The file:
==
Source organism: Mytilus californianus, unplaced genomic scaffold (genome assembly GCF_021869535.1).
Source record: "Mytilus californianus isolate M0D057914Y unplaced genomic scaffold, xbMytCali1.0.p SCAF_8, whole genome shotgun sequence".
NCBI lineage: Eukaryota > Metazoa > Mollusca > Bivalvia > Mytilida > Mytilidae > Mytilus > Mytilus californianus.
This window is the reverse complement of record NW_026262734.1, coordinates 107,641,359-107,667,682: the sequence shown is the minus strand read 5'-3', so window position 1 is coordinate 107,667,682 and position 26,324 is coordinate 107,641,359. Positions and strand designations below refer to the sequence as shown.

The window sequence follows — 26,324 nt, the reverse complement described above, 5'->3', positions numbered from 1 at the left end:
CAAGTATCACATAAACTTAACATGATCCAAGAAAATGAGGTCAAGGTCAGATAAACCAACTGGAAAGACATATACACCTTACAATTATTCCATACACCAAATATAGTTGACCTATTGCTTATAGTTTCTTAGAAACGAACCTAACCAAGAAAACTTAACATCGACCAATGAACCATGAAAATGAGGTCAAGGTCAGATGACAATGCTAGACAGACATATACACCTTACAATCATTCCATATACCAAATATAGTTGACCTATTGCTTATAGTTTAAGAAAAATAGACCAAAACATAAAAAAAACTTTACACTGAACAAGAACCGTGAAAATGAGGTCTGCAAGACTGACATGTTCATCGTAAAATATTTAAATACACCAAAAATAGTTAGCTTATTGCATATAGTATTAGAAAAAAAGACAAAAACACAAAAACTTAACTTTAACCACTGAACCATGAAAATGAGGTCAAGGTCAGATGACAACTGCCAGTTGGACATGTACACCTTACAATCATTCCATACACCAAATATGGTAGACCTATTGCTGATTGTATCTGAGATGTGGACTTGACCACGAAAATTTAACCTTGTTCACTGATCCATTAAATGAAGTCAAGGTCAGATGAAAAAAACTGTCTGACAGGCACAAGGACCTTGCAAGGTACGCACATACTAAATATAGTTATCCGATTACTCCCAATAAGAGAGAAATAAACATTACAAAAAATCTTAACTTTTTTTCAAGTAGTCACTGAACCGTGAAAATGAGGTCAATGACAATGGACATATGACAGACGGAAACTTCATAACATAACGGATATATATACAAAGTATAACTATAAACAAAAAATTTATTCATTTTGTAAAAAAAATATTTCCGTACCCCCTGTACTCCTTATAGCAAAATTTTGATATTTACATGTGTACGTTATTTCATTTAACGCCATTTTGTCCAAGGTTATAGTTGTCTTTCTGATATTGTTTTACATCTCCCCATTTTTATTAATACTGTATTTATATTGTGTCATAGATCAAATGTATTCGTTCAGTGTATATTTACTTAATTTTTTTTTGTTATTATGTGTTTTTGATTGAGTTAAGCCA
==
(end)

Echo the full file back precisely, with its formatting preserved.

Source organism: Mytilus californianus, unplaced genomic scaffold (genome assembly GCF_021869535.1).
Source record: "Mytilus californianus isolate M0D057914Y unplaced genomic scaffold, xbMytCali1.0.p SCAF_8, whole genome shotgun sequence".
NCBI lineage: Eukaryota > Metazoa > Mollusca > Bivalvia > Mytilida > Mytilidae > Mytilus > Mytilus californianus.
This window is the reverse complement of record NW_026262734.1, coordinates 107,641,359-107,667,682: the sequence shown is the minus strand read 5'-3', so window position 1 is coordinate 107,667,682 and position 26,324 is coordinate 107,641,359. Positions and strand designations below refer to the sequence as shown.

The window sequence follows — 26,324 nt, the reverse complement described above, 5'->3', positions numbered from 1 at the left end:
CAAGTATCACATAAACTTAACATGATCCAAGAAAATGAGGTCAAGGTCAGATAAACCAACTGGAAAGACATATACACCTTACAATTATTCCATACACCAAATATAGTTGACCTATTGCTTATAGTTTCTTAGAAACGAACCTAACCAAGAAAACTTAACATCGACCAATGAACCATGAAAATGAGGTCAAGGTCAGATGACAATGCTAGACAGACATATACACCTTACAATCATTCCATATACCAAATATAGTTGACCTATTGCTTATAGTTTAAGAAAAATAGACCAAAACATAAAAAAAACTTTACACTGAACAAGAACCGTGAAAATGAGGTCTGCAAGACTGACATGTTCATCGTAAAATATTTAAATACACCAAAAATAGTTAGCTTATTGCATATAGTATTAGAAAAAAAGACAAAAACACAAAAACTTAACTTTAACCACTGAACCATGAAAATGAGGTCAAGGTCAGATGACAACTGCCAGTTGGACATGTACACCTTACAATCATTCCATACACCAAATATGGTAGACCTATTGCTGATTGTATCTGAGATGTGGACTTGACCACGAAAATTTAACCTTGTTCACTGATCCATTAAATGAAGTCAAGGTCAGATGAAAAAAACTGTCTGACAGGCACAAGGACCTTGCAAGGTACGCACATACTAAATATAGTTATCCGATTACTCCCAATAAGAGAGAAATAAACATTACAAAAAATCTTAACTTTTTTTCAAGTAGTCACTGAACCGTGAAAATGAGGTCAATGACAATGGACATATGACAGACGGAAACTTCATAACATAACGGATATATATACAAAGTATAACTATAAACAAAAAATTTATTCATTTTGTAAAAAAAATATTTCCGTACCCCCTGTACTCCTTATAGCAAAATTTTGATATTTACATGTGTACGTTATTTCATTTAACGCCATTTTGTCCAAGGTTATAGTTGTCTTTCTGATATTGTTTTACATCTCCCCATTTTTATTAATACTGTATTTATATTGTGTCATAGATCAAATGTATTCGTTCAGTGTATATTTACTTAATTTTTTTTTGTTATTATGTGTTTTTGATTGAGTTAAGCCA